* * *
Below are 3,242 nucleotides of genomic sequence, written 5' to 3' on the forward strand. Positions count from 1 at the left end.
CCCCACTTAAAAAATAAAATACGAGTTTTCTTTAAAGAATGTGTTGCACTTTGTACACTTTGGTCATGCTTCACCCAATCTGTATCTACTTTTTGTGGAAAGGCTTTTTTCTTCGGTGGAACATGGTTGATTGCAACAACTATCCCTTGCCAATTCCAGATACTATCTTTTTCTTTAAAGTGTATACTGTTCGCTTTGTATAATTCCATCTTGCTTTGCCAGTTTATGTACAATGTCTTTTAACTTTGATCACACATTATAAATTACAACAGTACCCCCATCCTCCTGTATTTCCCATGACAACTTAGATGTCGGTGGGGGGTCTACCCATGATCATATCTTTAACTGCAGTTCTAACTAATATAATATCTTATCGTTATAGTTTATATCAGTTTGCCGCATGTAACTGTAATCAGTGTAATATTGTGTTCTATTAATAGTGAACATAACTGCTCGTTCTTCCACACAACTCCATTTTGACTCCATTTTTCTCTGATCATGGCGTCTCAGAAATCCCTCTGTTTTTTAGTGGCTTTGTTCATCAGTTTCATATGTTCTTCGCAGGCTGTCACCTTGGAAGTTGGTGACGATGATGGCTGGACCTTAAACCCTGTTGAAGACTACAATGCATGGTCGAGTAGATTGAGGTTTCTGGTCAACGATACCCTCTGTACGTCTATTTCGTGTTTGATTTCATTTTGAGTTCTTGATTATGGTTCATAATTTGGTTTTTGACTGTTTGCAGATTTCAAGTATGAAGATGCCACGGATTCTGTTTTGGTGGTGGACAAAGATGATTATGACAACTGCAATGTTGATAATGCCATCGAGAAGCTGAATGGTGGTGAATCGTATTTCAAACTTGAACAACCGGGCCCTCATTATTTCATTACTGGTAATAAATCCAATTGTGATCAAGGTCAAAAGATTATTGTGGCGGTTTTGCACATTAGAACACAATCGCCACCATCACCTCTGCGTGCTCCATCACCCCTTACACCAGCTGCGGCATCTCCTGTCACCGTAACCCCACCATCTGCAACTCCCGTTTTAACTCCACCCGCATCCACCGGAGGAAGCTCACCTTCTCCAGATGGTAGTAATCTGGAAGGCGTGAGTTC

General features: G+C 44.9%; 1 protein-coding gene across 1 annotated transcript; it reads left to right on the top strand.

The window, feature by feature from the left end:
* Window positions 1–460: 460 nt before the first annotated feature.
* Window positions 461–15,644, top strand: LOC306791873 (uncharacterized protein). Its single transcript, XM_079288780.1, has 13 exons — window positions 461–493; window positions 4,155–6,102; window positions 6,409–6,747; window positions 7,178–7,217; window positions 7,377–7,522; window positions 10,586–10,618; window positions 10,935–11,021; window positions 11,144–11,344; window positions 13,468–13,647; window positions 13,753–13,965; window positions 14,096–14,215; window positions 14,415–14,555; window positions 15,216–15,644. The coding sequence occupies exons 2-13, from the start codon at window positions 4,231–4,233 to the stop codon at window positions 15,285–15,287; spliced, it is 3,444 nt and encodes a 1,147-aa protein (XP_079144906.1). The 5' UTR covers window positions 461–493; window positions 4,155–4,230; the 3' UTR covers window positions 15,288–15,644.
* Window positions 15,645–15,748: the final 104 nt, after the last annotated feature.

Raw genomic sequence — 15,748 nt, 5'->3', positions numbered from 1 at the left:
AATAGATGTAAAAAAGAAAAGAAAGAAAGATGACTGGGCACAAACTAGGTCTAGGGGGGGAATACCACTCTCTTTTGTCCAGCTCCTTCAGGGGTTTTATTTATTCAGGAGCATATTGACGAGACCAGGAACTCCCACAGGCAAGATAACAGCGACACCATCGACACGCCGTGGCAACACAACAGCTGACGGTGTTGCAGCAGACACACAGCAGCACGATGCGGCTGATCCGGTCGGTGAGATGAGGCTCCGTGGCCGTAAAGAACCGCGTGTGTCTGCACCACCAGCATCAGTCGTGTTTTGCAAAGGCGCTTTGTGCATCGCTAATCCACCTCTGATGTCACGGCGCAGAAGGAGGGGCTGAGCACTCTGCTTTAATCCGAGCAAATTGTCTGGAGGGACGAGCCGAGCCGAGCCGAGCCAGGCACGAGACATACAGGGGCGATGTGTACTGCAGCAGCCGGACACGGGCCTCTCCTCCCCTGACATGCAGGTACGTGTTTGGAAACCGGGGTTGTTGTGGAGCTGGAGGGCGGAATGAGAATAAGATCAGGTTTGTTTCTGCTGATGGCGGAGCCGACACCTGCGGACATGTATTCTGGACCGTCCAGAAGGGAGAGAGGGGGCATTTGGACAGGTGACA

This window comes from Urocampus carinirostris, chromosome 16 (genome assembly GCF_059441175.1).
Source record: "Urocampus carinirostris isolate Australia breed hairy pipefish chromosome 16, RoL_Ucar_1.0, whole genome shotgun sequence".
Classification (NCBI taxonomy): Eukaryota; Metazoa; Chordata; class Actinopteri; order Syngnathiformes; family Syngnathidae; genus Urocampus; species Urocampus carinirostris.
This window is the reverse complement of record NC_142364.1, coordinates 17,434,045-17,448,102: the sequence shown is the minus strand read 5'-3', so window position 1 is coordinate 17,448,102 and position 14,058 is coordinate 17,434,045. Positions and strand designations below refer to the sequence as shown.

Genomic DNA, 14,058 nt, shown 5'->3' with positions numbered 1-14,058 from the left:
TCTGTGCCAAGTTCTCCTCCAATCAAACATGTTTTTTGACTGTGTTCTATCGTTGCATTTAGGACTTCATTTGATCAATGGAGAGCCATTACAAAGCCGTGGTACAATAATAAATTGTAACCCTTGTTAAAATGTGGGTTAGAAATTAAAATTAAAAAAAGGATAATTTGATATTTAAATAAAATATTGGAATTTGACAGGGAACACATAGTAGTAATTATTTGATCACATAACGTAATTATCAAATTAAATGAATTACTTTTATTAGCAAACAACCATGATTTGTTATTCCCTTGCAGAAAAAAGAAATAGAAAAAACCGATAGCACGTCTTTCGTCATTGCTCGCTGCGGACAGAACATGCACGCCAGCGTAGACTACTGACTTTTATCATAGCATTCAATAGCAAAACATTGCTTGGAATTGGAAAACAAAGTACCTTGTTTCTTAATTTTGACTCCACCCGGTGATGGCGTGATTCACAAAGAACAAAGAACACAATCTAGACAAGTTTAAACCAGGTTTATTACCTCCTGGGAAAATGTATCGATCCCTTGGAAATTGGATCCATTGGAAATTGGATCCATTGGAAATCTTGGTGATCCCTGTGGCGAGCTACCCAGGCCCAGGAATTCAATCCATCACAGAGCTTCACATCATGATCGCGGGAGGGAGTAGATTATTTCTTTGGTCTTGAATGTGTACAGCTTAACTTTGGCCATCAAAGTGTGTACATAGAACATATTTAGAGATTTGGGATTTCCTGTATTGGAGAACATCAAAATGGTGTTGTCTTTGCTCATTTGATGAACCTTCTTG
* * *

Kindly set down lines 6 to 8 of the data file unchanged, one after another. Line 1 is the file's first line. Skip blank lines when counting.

* Window positions 461–15,644, top strand: LOC306791873 (uncharacterized protein). Its single transcript, XM_079288780.1, has 13 exons — window positions 461–493; window positions 4,155–6,102; window positions 6,409–6,747; window positions 7,178–7,217; window positions 7,377–7,522; window positions 10,586–10,618; window positions 10,935–11,021; window positions 11,144–11,344; window positions 13,468–13,647; window positions 13,753–13,965; window positions 14,096–14,215; window positions 14,415–14,555; window positions 15,216–15,644. The coding sequence occupies exons 2-13, from the start codon at window positions 4,231–4,233 to the stop codon at window positions 15,285–15,287; spliced, it is 3,444 nt and encodes a 1,147-aa protein (XP_079144906.1). The 5' UTR covers window positions 461–493; window positions 4,155–4,230; the 3' UTR covers window positions 15,288–15,644.
* Window positions 15,645–15,748: the final 104 nt, after the last annotated feature.

Raw genomic sequence — 15,748 nt, 5'->3', positions numbered from 1 at the left: